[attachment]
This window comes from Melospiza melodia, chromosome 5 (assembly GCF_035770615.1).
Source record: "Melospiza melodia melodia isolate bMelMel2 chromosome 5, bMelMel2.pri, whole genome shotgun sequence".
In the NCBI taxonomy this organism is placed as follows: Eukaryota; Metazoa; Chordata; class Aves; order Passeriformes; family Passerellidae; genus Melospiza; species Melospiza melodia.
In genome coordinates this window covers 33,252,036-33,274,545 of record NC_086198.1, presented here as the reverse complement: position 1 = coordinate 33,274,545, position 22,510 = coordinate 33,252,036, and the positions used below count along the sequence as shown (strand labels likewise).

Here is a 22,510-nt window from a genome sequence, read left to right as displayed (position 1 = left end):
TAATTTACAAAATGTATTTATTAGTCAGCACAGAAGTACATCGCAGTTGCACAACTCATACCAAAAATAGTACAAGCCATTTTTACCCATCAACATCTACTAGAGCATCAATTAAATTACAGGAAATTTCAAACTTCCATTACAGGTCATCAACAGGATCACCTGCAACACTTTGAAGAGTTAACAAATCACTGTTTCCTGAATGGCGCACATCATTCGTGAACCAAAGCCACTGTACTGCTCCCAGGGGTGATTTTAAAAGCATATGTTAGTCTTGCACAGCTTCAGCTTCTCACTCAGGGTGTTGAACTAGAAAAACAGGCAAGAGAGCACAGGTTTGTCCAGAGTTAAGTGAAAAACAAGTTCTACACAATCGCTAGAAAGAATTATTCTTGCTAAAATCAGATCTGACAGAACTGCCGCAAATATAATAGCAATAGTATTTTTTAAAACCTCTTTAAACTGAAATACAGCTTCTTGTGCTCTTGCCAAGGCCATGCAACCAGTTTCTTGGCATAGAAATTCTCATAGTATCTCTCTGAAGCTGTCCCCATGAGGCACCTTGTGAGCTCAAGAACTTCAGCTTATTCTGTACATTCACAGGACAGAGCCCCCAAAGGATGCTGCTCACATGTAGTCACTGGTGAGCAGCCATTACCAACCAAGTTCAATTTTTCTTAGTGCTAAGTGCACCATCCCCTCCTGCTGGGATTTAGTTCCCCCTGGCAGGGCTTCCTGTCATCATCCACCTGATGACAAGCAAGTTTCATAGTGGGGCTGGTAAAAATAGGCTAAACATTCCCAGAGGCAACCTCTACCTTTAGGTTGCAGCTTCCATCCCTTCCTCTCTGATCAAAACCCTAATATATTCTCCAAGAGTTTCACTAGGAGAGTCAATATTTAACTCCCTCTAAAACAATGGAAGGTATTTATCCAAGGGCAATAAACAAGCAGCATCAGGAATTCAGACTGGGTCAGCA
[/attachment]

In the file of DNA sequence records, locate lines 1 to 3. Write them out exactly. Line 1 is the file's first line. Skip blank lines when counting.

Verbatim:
This window comes from Melospiza melodia, chromosome 5 (assembly GCF_035770615.1).
Source record: "Melospiza melodia melodia isolate bMelMel2 chromosome 5, bMelMel2.pri, whole genome shotgun sequence".
In the NCBI taxonomy this organism is placed as follows: Eukaryota; Metazoa; Chordata; class Aves; order Passeriformes; family Passerellidae; genus Melospiza; species Melospiza melodia.